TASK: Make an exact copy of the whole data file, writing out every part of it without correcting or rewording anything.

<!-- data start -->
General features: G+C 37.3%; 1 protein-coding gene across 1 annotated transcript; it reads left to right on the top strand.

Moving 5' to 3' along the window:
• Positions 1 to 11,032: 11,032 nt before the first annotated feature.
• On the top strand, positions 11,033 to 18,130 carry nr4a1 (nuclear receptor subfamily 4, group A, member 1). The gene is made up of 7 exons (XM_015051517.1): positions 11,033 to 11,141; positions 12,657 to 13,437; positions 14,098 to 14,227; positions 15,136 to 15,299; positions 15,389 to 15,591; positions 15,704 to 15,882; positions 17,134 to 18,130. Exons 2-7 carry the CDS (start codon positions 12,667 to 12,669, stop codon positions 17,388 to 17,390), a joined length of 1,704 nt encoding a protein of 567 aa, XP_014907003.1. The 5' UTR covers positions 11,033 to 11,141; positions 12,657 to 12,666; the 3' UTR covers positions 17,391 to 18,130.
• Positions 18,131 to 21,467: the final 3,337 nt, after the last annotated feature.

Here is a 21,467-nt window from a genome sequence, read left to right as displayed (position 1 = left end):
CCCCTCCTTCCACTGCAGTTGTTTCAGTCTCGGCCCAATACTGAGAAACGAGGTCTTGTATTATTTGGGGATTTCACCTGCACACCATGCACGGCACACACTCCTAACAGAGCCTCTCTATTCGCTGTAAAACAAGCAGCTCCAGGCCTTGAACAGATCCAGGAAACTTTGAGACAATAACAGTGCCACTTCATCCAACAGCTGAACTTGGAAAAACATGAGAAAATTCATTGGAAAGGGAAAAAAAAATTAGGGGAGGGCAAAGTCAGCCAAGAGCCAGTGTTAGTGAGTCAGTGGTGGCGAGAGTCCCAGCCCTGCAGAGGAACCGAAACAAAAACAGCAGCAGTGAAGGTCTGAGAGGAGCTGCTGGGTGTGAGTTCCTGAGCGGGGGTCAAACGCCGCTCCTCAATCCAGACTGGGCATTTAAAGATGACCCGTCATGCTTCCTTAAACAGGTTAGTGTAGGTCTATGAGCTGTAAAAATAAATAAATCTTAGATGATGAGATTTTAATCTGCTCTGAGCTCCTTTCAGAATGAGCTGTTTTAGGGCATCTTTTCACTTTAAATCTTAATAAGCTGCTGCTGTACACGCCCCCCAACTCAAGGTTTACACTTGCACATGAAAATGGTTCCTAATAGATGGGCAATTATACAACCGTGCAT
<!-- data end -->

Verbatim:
General features: G+C 37.3%; 1 protein-coding gene across 1 annotated transcript; it reads left to right on the top strand.

Moving 5' to 3' along the window:
• Positions 1 to 11,032: 11,032 nt before the first annotated feature.
• On the top strand, positions 11,033 to 18,130 carry nr4a1 (nuclear receptor subfamily 4, group A, member 1). The gene is made up of 7 exons (XM_015051517.1): positions 11,033 to 11,141; positions 12,657 to 13,437; positions 14,098 to 14,227; positions 15,136 to 15,299; positions 15,389 to 15,591; positions 15,704 to 15,882; positions 17,134 to 18,130. Exons 2-7 carry the CDS (start codon positions 12,667 to 12,669, stop codon positions 17,388 to 17,390), a joined length of 1,704 nt encoding a protein of 567 aa, XP_014907003.1. The 5' UTR covers positions 11,033 to 11,141; positions 12,657 to 12,666; the 3' UTR covers positions 17,391 to 18,130.
• Positions 18,131 to 21,467: the final 3,337 nt, after the last annotated feature.

Here is a 21,467-nt window from a genome sequence, read left to right as displayed (position 1 = left end):
CCCCTCCTTCCACTGCAGTTGTTTCAGTCTCGGCCCAATACTGAGAAACGAGGTCTTGTATTATTTGGGGATTTCACCTGCACACCATGCACGGCACACACTCCTAACAGAGCCTCTCTATTCGCTGTAAAACAAGCAGCTCCAGGCCTTGAACAGATCCAGGAAACTTTGAGACAATAACAGTGCCACTTCATCCAACAGCTGAACTTGGAAAAACATGAGAAAATTCATTGGAAAGGGAAAAAAAAATTAGGGGAGGGCAAAGTCAGCCAAGAGCCAGTGTTAGTGAGTCAGTGGTGGCGAGAGTCCCAGCCCTGCAGAGGAACCGAAACAAAAACAGCAGCAGTGAAGGTCTGAGAGGAGCTGCTGGGTGTGAGTTCCTGAGCGGGGGTCAAACGCCGCTCCTCAATCCAGACTGGGCATTTAAAGATGACCCGTCATGCTTCCTTAAACAGGTTAGTGTAGGTCTATGAGCTGTAAAAATAAATAAATCTTAGATGATGAGATTTTAATCTGCTCTGAGCTCCTTTCAGAATGAGCTGTTTTAGGGCATCTTTTCACTTTAAATCTTAATAAGCTGCTGCTGTACACGCCCCCCAACTCAAGGTTTACACTTGCACATGAAAATGGTTCCTAATAGATGGGCAATTATACAACCGTGCAT